Dates and Venue 1 - 2 February 2013, 8.00pm |The Centre in Vancouver for Performing Arts, 777 Hornby Street
Director and performer Wu Hsing-Kuo Set Designer Chang Wang Lighting Designer Tommy Wong/ Wong Choo Yean Costume Designer Tim Yip Vocal Composer Lee Men Music Composer Lee Yi-Chin Calligrapher Chang Wang
Reviewer Elizabeth Paterson
Wu Hsing-Kuo, writer, performer, director and Artistic Director of Taiwan's Contemporary Legend Theatre presents a King Lear in an entirely new and vivid way. Visually rich, it is a virtuoso performance in dance, song, speech, combat and even acrobatics, the apparatus of Chinese Opera technique. In this he is accompanied by a nine-member, off-stage band playing Chinese instruments.
Wu trained in Chinese Opera from an early age and founded the Contemporary Legend Theatre to revive this fading art form and make it one for the present day. Solo work such as this is not traditional.
Nor is his approach to King Lear. Others have deconstructed Shakespeare or created one-man shows but Wu's way is to search for Lear's identity and to express it through the physical and stylized techniques of Chinese Opera.
He begins with all the dramatic panoply at his disposal - luridly-coloured overhead lighting, gorgeous embroidered robes, strongly made-up face, long white beard and floating hair, this Lear is incandescent with rage. Shaking from head to toe he stamps dramatically around the stage to agitated music. Eventually thunder and lightning strike him to the ground and he wakes mad. This is followed by tender recollections of Cordelia. Wu ends the first act by stepping out of his role, removing his wig and beard and in his own person asking, Who is Lear? Where is Lear?
The opening of the second act is less grand and peopled by the major characters of the play, the stock characters of folk tale and morality play which lurk beneath Shakespeare's fully-fleshed creations being married to Chinese Opera stereotypes, leading to some unexpected results. The tone is at first light and playful. The Fool is a wonderful creation, though very different in expression from Shakespeare's - he does a splendid dog impression - ends his scene in a search for Lear which was both comic and pathetic. Goneril is surprisingly graceful and coquettish. The tone darkens with a thoroughly villainous Edmond and Wu presents a memorable Gloucester silhouetted on a clifftop against an aural background of surging waves. The brief, somewhat opaque, last act shows Wu as himself, musing as he rises above the stage like the moon, presumably still searching for Lear.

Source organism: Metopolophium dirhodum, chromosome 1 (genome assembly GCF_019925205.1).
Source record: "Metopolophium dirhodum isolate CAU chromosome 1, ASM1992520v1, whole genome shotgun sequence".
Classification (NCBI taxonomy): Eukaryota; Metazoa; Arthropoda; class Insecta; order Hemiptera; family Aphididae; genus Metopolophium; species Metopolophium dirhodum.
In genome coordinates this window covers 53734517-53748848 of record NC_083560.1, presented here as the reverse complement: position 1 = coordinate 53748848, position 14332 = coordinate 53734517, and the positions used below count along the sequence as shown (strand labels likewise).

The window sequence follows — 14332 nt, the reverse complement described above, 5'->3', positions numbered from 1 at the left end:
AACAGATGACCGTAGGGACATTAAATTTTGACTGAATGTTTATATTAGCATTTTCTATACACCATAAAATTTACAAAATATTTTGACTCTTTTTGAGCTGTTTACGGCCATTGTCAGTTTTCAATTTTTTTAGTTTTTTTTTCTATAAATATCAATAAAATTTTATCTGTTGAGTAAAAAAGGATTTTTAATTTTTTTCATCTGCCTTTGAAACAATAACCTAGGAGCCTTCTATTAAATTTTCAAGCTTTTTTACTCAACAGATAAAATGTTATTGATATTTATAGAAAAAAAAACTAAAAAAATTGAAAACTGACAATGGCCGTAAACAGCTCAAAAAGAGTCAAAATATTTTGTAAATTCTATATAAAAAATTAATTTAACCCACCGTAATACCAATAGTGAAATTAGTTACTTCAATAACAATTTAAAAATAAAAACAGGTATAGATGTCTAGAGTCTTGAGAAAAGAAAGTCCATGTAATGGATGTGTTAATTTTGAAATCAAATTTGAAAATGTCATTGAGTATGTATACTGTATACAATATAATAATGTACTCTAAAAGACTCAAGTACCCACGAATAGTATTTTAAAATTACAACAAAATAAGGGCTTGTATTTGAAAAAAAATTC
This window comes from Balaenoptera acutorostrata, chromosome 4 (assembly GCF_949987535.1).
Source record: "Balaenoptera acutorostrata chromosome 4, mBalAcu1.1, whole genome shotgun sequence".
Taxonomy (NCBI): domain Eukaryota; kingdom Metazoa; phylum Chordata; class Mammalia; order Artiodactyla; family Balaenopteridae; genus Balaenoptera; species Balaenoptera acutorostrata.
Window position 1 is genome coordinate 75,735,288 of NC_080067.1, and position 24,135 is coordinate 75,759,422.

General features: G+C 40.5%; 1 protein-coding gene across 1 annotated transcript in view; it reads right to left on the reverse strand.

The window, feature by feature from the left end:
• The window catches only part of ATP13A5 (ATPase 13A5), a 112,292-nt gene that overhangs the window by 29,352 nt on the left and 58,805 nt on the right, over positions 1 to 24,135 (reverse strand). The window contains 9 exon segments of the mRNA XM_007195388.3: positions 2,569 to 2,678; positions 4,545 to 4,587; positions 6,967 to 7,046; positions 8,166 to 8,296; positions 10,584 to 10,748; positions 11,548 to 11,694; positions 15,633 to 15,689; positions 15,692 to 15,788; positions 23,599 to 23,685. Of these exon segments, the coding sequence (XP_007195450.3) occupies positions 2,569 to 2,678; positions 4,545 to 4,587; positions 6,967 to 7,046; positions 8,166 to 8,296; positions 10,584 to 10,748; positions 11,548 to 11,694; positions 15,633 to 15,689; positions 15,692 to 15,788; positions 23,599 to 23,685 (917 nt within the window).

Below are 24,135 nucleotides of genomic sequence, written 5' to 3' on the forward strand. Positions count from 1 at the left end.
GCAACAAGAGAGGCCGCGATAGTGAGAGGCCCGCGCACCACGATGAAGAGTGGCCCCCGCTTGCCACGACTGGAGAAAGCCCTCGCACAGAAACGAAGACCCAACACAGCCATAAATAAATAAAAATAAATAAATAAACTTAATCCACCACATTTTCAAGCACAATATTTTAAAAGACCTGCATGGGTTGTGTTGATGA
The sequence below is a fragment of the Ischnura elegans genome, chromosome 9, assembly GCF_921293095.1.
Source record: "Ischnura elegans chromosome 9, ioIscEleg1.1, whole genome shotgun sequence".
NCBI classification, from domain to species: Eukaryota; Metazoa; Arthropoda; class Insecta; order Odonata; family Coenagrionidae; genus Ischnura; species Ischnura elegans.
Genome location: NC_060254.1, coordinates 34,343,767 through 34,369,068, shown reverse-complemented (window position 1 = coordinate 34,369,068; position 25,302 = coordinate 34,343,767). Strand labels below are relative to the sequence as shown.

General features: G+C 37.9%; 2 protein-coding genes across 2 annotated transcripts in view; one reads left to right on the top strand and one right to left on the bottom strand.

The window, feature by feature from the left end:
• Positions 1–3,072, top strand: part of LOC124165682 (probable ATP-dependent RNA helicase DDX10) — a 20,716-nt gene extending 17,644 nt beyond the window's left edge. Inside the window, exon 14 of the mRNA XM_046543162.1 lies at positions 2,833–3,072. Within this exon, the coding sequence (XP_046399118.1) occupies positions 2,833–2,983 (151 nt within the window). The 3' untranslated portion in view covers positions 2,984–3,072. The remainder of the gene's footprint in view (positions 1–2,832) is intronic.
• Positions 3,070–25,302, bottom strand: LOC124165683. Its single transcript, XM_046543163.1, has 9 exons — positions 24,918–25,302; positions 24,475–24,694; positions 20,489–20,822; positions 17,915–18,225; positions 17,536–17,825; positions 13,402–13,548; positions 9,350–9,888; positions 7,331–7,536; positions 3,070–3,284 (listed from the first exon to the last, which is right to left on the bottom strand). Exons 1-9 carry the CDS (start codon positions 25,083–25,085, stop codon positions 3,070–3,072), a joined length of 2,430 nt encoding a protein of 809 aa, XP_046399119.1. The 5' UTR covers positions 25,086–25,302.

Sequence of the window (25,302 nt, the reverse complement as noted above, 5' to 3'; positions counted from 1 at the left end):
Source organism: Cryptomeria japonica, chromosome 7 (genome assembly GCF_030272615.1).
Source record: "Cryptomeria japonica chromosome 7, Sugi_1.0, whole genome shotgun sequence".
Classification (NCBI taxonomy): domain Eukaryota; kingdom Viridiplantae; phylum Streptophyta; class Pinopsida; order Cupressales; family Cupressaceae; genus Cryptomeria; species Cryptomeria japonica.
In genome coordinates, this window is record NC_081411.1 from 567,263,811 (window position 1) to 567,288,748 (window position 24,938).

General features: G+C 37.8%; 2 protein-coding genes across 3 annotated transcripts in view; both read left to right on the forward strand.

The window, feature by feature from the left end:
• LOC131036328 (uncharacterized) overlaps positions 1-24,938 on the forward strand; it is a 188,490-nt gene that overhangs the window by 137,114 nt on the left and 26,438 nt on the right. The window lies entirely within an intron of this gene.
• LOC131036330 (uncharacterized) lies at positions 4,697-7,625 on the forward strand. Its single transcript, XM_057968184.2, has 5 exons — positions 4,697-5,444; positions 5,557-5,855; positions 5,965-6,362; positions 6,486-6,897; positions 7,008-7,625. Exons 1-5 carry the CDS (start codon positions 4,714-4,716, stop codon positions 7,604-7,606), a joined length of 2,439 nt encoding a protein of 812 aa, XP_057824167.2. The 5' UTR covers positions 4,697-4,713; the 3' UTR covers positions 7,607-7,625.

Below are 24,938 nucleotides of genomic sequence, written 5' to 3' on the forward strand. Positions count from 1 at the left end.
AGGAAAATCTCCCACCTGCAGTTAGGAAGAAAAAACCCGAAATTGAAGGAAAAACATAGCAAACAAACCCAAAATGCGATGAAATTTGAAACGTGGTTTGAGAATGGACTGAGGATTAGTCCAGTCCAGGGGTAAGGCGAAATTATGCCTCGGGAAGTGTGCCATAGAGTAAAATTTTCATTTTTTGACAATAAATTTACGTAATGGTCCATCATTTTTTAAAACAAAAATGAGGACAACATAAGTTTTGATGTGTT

The theatrical energy Wu Hsing-Kuo brings to the stage demonstrates his clear mastery of his art form. But this is not a production that will appeal to all. The gestures and facial expressions of Chinese Opera that may signal considerable import will slide by unnoticed by the non-initiate. Language is a major difficulty. Although video screens projected very clear sur-titles, the text was difficult to understand. The script was largely not by Shakespeare and it was difficult to decide whether roughness in the language was due to translation from Mandarin or a deliberate choice. On the rare occasion a small block of lines from King Lear did appear, their resonance enhanced what was happening on stage; so that for an English-speaking audience at least, more attention to text would make this production considerably more graspable. For some of the other characteristics of Chinese Opera style, I suggest that if you understand how coloratura singing can carry emotion, or are moved by abstract ballet or dance, then you can begin to see how emotion and sense are conveyed through the voice and body with very different gestures than in Western art, but with similar purpose.
Dramatic, melodramatic perhaps, special effects and lighting by Wong Tommy were equalled by Tim Yap's gorgeous costumes and balanced by a spare, though rather heavy set by Chang Wang. A fairly literal soundscape charmed with birdsong or crashed with surf and the music, composed by Lee Yi-Chin, was excellently performed.
© 2013 Elizabeth Paterson